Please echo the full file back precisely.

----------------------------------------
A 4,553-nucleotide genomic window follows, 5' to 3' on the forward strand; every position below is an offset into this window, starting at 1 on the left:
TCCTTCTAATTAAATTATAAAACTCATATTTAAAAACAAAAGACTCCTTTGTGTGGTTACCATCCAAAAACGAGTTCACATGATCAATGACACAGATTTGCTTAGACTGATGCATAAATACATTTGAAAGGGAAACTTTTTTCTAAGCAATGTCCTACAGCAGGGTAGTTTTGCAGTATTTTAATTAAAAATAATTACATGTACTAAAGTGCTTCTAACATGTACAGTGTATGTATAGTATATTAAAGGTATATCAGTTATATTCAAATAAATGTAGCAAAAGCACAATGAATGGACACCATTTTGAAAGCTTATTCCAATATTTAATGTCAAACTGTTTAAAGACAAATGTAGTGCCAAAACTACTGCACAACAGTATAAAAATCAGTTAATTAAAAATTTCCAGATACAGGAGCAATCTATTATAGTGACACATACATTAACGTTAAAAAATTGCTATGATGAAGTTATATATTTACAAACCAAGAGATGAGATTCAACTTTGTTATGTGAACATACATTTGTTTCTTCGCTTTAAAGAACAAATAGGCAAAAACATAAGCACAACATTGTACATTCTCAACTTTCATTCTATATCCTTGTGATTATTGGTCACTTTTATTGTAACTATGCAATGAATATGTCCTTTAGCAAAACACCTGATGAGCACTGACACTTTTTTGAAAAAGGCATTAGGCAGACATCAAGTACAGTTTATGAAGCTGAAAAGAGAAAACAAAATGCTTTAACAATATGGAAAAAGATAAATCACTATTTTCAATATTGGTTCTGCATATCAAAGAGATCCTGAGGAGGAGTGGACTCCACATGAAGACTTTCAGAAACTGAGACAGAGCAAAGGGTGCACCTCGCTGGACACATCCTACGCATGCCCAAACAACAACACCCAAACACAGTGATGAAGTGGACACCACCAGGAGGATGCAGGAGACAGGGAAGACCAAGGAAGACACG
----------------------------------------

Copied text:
A 4,553-nucleotide genomic window follows, 5' to 3' on the forward strand; every position below is an offset into this window, starting at 1 on the left:
TCCTTCTAATTAAATTATAAAACTCATATTTAAAAACAAAAGACTCCTTTGTGTGGTTACCATCCAAAAACGAGTTCACATGATCAATGACACAGATTTGCTTAGACTGATGCATAAATACATTTGAAAGGGAAACTTTTTTCTAAGCAATGTCCTACAGCAGGGTAGTTTTGCAGTATTTTAATTAAAAATAATTACATGTACTAAAGTGCTTCTAACATGTACAGTGTATGTATAGTATATTAAAGGTATATCAGTTATATTCAAATAAATGTAGCAAAAGCACAATGAATGGACACCATTTTGAAAGCTTATTCCAATATTTAATGTCAAACTGTTTAAAGACAAATGTAGTGCCAAAACTACTGCACAACAGTATAAAAATCAGTTAATTAAAAATTTCCAGATACAGGAGCAATCTATTATAGTGACACATACATTAACGTTAAAAAATTGCTATGATGAAGTTATATATTTACAAACCAAGAGATGAGATTCAACTTTGTTATGTGAACATACATTTGTTTCTTCGCTTTAAAGAACAAATAGGCAAAAACATAAGCACAACATTGTACATTCTCAACTTTCATTCTATATCCTTGTGATTATTGGTCACTTTTATTGTAACTATGCAATGAATATGTCCTTTAGCAAAACACCTGATGAGCACTGACACTTTTTTGAAAAAGGCATTAGGCAGACATCAAGTACAGTTTATGAAGCTGAAAAGAGAAAACAAAATGCTTTAACAATATGGAAAAAGATAAATCACTATTTTCAATATTGGTTCTGCATATCAAAGAGATCCTGAGGAGGAGTGGACTCCACATGAAGACTTTCAGAAACTGAGACAGAGCAAAGGGTGCACCTCGCTGGACACATCCTACGCATGCCCAAACAACAACACCCAAACACAGTGATGAAGTGGACACCACCAGGAGGATGCAGGAGACAGGGAAGACCAAGGAAGACACG